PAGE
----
1 Comment

Finding Records that Don’t Exist in PostgreSQL

I was recently tasked with writing a bit of code to find delivery route stops where nothing has to be unloaded. This code is intended to prevent a delivery driver from stopping at a store when there’s nothing in the truck for that customer that day.

To solve this, I used several features in PostgreSQL, including WITH statements, VALUE lists, and a UNION, along with some data provided as bindings from our JavaScript code.

Let’s start with a list of customers and stores that are in our delivery plan. In our production code, this is queried out of the database. For this example, I’ll simply hard-code them as a list of objects describing the stores.

const storesInPlan = [
  { customerName: 'MY CUSTOMER', storeName: '001' },
  { customerName: 'MY CUSTOMER', storeName: '002' },
  { customerName: 'MY CUSTOMER', storeName: '003' },
  { customerName: 'MY CUSTOMER', storeName: '004' },
];

We’ll then transform this shape into a string that can be used a placeholder in the SQL (which will correlate with bindings passed in while executing the query).


// Resulting string: '(?, ?), (?, ?), (?, ?), (?, ?)'
const planStopPlaceholders = storesInPlan.map(() => ('(?, ?)')).join(', ');

// resulting array of strings: ['MY CUSTOMER', '001', 'MY CUSTOMER', '002', 'MY CUSTOMER', '003', 'MY CUSTOMER', '004']
const planStopBindings = _.flatten(storesInPlan.map((storeInPlan) => ([storeInPlan.customerName, storeInPlan.storeName])));

To begin, we build up a rowset with all of the stores in our plan. This rowset is simply populated from the list of values we have provided in the binding placeholders below (planStopPlaceholders) using JavaScript string interpolation. The VALUES list allows us to transform a set of n-tuples into rows with named columns.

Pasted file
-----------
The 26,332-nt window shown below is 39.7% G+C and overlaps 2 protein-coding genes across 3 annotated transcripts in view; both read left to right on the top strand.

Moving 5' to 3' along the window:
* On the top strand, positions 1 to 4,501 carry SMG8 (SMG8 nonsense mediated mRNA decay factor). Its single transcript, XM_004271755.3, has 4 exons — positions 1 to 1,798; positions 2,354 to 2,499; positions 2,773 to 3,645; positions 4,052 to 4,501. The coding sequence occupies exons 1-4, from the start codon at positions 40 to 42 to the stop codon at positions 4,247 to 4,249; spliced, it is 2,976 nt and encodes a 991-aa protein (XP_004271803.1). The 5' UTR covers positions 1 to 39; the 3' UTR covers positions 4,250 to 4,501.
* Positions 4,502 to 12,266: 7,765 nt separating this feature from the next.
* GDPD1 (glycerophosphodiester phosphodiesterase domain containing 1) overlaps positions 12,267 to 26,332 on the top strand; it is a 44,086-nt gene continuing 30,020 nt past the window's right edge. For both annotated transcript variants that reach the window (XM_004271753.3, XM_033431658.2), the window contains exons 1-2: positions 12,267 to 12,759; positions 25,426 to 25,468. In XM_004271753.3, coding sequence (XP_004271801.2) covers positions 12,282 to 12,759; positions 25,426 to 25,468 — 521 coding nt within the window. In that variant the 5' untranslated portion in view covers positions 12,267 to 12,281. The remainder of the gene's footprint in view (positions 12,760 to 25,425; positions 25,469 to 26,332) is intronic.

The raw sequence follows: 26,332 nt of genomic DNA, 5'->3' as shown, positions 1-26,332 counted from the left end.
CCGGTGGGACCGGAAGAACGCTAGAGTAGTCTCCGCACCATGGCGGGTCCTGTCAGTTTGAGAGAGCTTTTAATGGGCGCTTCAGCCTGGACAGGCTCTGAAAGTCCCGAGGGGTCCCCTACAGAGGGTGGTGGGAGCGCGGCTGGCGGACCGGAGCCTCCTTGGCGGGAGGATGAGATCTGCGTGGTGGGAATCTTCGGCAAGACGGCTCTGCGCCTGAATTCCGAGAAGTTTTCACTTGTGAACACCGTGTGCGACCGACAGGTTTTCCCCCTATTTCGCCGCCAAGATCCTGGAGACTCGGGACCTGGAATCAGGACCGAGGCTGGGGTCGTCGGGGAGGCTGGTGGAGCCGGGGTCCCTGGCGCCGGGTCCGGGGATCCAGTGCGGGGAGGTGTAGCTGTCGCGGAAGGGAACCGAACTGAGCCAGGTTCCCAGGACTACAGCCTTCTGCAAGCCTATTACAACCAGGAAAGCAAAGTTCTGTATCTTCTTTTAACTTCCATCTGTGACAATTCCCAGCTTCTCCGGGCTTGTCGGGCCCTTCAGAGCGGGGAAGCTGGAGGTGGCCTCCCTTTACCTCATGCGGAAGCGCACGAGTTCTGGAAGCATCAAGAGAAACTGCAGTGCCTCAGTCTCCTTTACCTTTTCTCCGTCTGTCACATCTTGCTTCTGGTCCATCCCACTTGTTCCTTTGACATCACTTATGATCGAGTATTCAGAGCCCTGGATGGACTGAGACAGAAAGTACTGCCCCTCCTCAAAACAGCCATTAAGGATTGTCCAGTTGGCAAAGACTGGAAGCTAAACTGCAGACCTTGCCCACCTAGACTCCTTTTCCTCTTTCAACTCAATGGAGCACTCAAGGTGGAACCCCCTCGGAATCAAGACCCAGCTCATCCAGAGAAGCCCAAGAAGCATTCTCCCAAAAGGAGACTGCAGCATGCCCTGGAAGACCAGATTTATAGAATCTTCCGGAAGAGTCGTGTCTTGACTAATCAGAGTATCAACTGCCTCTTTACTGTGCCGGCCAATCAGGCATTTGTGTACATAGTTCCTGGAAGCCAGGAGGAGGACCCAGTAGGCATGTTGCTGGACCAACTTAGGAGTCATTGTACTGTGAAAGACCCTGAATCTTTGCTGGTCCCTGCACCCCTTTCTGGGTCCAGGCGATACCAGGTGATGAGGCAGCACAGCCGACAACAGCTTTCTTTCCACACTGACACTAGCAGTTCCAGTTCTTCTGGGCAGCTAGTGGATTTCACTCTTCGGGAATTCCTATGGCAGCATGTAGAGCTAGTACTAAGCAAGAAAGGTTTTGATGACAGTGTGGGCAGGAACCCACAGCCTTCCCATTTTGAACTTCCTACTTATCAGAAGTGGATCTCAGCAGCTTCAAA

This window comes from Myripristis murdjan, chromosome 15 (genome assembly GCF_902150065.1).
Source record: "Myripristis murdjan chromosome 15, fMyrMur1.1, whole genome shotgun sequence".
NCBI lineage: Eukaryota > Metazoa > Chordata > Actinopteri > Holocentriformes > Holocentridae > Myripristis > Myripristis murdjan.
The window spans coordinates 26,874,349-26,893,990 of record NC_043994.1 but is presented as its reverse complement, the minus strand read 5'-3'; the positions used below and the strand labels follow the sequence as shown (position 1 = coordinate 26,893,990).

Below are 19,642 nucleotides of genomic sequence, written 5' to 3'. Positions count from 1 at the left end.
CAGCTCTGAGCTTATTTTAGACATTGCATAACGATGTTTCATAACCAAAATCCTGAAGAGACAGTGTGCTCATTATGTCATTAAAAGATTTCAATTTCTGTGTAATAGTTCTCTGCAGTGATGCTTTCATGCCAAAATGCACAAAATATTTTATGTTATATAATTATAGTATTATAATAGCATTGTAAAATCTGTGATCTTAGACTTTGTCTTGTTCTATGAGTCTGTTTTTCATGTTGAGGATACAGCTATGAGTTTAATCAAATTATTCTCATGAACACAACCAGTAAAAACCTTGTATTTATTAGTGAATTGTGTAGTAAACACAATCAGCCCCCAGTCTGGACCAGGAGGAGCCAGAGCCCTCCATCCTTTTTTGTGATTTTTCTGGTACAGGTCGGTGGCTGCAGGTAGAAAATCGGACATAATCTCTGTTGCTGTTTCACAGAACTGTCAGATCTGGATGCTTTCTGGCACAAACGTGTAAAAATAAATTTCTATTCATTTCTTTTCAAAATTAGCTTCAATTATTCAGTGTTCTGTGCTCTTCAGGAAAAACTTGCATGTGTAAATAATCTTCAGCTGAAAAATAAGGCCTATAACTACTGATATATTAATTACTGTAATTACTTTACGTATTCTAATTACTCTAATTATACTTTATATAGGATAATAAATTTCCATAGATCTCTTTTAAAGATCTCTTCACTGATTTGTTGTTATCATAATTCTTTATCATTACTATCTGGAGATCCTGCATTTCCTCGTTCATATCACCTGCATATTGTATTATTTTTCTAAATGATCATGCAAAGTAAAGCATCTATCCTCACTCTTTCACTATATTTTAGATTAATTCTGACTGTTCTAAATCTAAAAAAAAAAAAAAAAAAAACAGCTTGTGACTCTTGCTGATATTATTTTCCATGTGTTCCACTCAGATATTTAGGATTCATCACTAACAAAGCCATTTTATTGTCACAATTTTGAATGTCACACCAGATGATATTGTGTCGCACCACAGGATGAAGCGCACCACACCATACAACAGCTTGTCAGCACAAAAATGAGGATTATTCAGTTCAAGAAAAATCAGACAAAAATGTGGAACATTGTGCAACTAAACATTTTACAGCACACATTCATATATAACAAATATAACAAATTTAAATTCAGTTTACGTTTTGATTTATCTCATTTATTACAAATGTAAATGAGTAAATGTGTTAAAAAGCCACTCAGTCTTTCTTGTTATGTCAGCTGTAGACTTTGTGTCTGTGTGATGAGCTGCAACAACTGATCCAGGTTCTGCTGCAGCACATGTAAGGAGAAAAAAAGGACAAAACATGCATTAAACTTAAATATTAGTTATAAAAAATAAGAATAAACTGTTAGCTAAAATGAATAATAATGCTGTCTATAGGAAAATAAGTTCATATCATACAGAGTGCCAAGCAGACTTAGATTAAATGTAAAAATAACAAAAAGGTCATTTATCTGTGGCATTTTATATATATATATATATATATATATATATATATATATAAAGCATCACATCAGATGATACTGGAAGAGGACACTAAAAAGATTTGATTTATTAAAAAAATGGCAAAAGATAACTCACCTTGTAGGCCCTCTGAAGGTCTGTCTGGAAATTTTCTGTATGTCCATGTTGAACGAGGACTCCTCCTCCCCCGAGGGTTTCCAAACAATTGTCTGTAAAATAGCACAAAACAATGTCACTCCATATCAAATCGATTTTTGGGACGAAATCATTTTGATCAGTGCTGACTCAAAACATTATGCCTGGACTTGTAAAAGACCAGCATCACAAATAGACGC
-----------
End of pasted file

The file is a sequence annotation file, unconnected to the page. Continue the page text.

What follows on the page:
WITH
    plan_stops AS
    (
        SELECT
            customer_name,
            store_name,
            0 AS count

          FROM
            (VALUES ${planStopPlaceholders}) AS plan_stops(customer_name, store_name)
    ),

When executed on its own, this snippet results in:

customer_name store_name count
MY CUSTOMER 001 0
MY CUSTOMER 002 0
MY CUSTOMER 003 0
MY CUSTOMER 004 0

Next, we find actual allocations from our database. This rowset may very well contain less rows than what we are looking for, which is precisely the point of this code.

    store_allocations AS
    (
        SELECT
            allocations.customer_name,
            allocations.store_name,
            COUNT(*)
        FROM
            allocations

        INNER JOIN orders ON orders.id = allocations.order_id
        INNER JOIN plans ON plans.id = orders.plan_id

        WHERE
            plans.id = ? AND
            allocations.quantity > 0 AND

        GROUP BY
            allocations.customer_name,
            allocations.store_name
    ),

When executed on its own, as an example, this snippet results in:

customer_name store_name count
MY CUSTOMER 002 42
MY CUSTOMER 003 75
MY CUSTOMER 004 11

Then, we UNION together the list of stops we have in our plan with the result set of stops that actually have allocations.

    plan_stops_with_allocations AS
    (
        SELECT customer_name, store_name, count FROM plan_stops
        UNION
        SELECT customer_name, store_name, count FROM store_allocations
    )

When executed, as an example, this snippet results in:

customer_name store_name count
MY CUSTOMER 001 0
MY CUSTOMER 002 0
MY CUSTOMER 003 0
MY CUSTOMER 004 0
MY CUSTOMER 002 42
MY CUSTOMER 003 75
MY CUSTOMER 004 11

Finally, we SUM up the values to find those which have a count of 0. The HAVING clause will filter out any rows where stores have product allocations, leaving us with stores that have no product allocations for the day.

  SELECT
    customer_name,
    store_name,
  FROM
    plan_stops_with_allocations
  GROUP BY
    customer_name,
    store_name
  HAVING
    SUM(count) = 0;

When executed all together, as an example, this snippet results in:

customer_name store_name
MY CUSTOMER 001

By creating a rowset of items that we want to check in our database and UNIONing them together with stores that have actual allocations, we can SUM up the results and find those which have none. We have essentially found records that don’t exist in our database.